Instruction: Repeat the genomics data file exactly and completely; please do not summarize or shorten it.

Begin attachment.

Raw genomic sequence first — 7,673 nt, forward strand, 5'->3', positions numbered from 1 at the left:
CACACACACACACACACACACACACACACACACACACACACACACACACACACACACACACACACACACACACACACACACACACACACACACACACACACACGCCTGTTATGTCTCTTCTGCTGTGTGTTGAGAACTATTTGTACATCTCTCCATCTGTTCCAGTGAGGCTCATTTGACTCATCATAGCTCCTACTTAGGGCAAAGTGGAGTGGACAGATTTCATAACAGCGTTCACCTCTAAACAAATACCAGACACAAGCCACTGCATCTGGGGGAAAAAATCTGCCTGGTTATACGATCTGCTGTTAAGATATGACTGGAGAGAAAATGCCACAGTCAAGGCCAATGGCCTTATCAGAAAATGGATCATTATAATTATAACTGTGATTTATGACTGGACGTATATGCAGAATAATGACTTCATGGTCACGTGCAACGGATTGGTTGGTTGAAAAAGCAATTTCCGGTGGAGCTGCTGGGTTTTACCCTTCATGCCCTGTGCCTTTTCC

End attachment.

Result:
Raw genomic sequence first — 7,673 nt, forward strand, 5'->3', positions numbered from 1 at the left:
CACACACACACACACACACACACACACACACACACACACACACACACACACACACACACACACACACACACACACACACACACACACACACACACACACACACGCCTGTTATGTCTCTTCTGCTGTGTGTTGAGAACTATTTGTACATCTCTCCATCTGTTCCAGTGAGGCTCATTTGACTCATCATAGCTCCTACTTAGGGCAAAGTGGAGTGGACAGATTTCATAACAGCGTTCACCTCTAAACAAATACCAGACACAAGCCACTGCATCTGGGGGAAAAAATCTGCCTGGTTATACGATCTGCTGTTAAGATATGACTGGAGAGAAAATGCCACAGTCAAGGCCAATGGCCTTATCAGAAAATGGATCATTATAATTATAACTGTGATTTATGACTGGACGTATATGCAGAATAATGACTTCATGGTCACGTGCAACGGATTGGTTGGTTGAAAAAGCAATTTCCGGTGGAGCTGCTGGGTTTTACCCTTCATGCCCTGTGCCTTTTCC